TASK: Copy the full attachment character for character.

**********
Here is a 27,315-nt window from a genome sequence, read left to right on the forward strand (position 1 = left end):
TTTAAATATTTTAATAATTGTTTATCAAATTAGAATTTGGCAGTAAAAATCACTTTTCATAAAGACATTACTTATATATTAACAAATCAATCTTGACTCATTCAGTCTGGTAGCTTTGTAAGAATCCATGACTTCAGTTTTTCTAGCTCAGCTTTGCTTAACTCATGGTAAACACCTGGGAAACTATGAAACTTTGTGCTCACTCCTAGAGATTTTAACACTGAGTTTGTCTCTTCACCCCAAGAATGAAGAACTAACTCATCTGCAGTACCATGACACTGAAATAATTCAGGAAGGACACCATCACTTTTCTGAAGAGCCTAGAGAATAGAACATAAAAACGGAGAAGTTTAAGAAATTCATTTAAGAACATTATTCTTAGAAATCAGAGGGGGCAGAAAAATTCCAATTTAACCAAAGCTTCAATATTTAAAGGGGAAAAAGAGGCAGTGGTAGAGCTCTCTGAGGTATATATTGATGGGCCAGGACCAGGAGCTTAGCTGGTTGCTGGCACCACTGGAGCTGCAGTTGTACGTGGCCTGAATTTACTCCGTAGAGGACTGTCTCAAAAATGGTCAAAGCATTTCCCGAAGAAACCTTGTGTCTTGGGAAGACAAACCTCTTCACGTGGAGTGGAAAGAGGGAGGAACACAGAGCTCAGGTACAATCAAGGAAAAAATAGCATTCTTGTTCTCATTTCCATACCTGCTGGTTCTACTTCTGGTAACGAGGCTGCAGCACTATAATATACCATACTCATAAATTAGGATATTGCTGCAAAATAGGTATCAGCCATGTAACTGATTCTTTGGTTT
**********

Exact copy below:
Here is a 27,315-nt window from a genome sequence, read left to right on the forward strand (position 1 = left end):
TTTAAATATTTTAATAATTGTTTATCAAATTAGAATTTGGCAGTAAAAATCACTTTTCATAAAGACATTACTTATATATTAACAAATCAATCTTGACTCATTCAGTCTGGTAGCTTTGTAAGAATCCATGACTTCAGTTTTTCTAGCTCAGCTTTGCTTAACTCATGGTAAACACCTGGGAAACTATGAAACTTTGTGCTCACTCCTAGAGATTTTAACACTGAGTTTGTCTCTTCACCCCAAGAATGAAGAACTAACTCATCTGCAGTACCATGACACTGAAATAATTCAGGAAGGACACCATCACTTTTCTGAAGAGCCTAGAGAATAGAACATAAAAACGGAGAAGTTTAAGAAATTCATTTAAGAACATTATTCTTAGAAATCAGAGGGGGCAGAAAAATTCCAATTTAACCAAAGCTTCAATATTTAAAGGGGAAAAAGAGGCAGTGGTAGAGCTCTCTGAGGTATATATTGATGGGCCAGGACCAGGAGCTTAGCTGGTTGCTGGCACCACTGGAGCTGCAGTTGTACGTGGCCTGAATTTACTCCGTAGAGGACTGTCTCAAAAATGGTCAAAGCATTTCCCGAAGAAACCTTGTGTCTTGGGAAGACAAACCTCTTCACGTGGAGTGGAAAGAGGGAGGAACACAGAGCTCAGGTACAATCAAGGAAAAAATAGCATTCTTGTTCTCATTTCCATACCTGCTGGTTCTACTTCTGGTAACGAGGCTGCAGCACTATAATATACCATACTCATAAATTAGGATATTGCTGCAAAATAGGTATCAGCCATGTAACTGATTCTTTGGTTT